Security Hole 3:
Network Sniffers Can Find Your Passwords

Network sniffers--tools that let you literally look at data packets as they move around the network--are another technique that someone can use to access your passwords. The tightest database encryption in the world is penetrable if someone can easily read passwords directly from the network protocol layer. But you can use SQL Server's multi-protocol net-lib (MPN) to encrypt data within the network packet. This encryption is great but comes at a price in performance, so use it wisely. Microsoft based MPN on Windows NT remote procedure calls, which can be 5 percent to 10 percent slower than other net-libs. Enabling encryption slows performance about another 10 percent. This slow performance takes a toll when you are moving large data sets around the network, but improved security may be worth the cost. The performance penalty is associated only with network communication; query processing on the server doesn't take any longer.

Tip:
You Can Transfer Encrypted Passwords Across Servers

SEM's Transfer database option currently doesn't let you move logons from one server to another and keep passwords intact. SEM transfers logon passwords as NULL. This feature makes using SEM to transfer databases difficult in a production environment because people have to re-establish their passwords manually. Because re-establishing passwords is time-consuming, accounts have no password security while users are re-establishing passwords.

But you can circumvent this problem. Some experimentation shows that the pwdencrypt encryption algorithm is not server-dependent. So you can grab the encrypted passwords from one server and update the password column in syslogins on another server. Listing 2 shows sp_TransferPasswords, a simple stored procedure that copies encrypted passwords from one server to another. The sp_TransferPasswords procedure makes direct updates to system tables, so don't use it unless you've read the source code and understand what it does.

I've used this technique to transfer passwords but always on servers of the same type--that is, the same version, sort order, character set, and hardware platform. I don't know whether the procedure pwdencrypt uses different algorithms on different server types, so you may have to experiment a little with this technique.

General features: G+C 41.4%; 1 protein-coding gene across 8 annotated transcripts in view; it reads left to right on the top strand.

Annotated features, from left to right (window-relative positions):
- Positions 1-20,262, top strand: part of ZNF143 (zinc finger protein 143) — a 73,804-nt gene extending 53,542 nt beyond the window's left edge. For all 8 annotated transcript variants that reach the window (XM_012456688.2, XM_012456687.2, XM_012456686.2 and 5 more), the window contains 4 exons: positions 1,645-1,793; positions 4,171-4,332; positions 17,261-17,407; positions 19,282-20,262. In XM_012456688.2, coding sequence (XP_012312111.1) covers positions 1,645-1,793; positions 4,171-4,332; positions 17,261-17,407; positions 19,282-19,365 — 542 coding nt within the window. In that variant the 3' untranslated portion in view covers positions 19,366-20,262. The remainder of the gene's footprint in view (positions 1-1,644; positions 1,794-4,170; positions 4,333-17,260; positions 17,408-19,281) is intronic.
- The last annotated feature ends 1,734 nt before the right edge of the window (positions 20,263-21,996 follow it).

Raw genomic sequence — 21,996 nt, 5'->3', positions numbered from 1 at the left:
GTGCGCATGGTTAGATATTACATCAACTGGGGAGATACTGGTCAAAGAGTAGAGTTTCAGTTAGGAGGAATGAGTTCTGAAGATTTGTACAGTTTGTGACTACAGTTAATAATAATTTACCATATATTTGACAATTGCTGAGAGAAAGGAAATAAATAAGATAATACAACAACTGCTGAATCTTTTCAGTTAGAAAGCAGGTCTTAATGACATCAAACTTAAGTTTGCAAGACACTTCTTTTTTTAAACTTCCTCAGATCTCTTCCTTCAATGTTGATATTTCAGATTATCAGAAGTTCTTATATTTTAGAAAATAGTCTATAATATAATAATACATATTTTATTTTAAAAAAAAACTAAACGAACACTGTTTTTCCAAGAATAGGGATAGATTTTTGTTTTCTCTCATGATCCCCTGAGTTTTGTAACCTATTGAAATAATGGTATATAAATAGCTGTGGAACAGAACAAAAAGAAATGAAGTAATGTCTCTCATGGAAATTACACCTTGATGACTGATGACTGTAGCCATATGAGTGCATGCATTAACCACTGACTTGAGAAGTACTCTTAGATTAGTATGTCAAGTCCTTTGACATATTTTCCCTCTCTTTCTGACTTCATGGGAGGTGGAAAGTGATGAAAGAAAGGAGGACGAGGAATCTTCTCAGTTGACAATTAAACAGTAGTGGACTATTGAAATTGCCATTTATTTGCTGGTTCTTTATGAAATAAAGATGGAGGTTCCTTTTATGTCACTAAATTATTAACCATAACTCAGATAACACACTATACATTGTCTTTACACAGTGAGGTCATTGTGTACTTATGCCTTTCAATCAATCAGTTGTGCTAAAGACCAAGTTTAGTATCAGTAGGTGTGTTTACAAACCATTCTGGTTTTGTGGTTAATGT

Run sp__TransferPasswords on the target server where you want to update password information. The name of the source server that contains the correct passwords is a mandatory parameter. This technique requires that you configure the two servers as remote servers for each other. SQL Server Books Online explains how to configure remote servers.

Suppose you do not want to set up the remote server access so you can execute remote procedures, or you want to transfer a password for only one user. Then you can create a new procedure called sp_passwordNoEncrypt: you clone sp_password and remove the call to pwdencrypt in the update statement, as Callout A in Listing 3, page 147, shows. After you make this change, the sp_password clone no longer encrypts the password string you enter, so you manually set the password on your new server to the encrypted version on the original server. Users can enter their old passwords on the new server and never know the difference. (Beware: Messing around with system tables and procedures isn't for the faint of heart. Please don't try this unless a SQL Server expert is close by.)

Security Is Only as Good as Your Administrator
Despite these risks, don't panic just yet. Only SAs can use the password-detection techniques I've discussed, and you already know that a computer is never truly safe from Administrator, god of the network. With the SETUSER command, SAs have always been able to impersonate a user. In general, then, your system is never secure if you can't trust your administrator.

My real beef with the current password encryption model is that people aren't getting what they expect. People assume password encryption means that no one, not even the SA, can hack passwords. This assumption is not true. The most dangerous security holes are the ones you don't know about. I hope this article has informed you about the true status of password security.

I also hope that Microsoft won't be too angry with me for exposing a few flaws in SQL Server's password model. I'd hate for them to revoke my lifetime membership in the Bill G fan club and ask me to return my secret decoder ring keychain.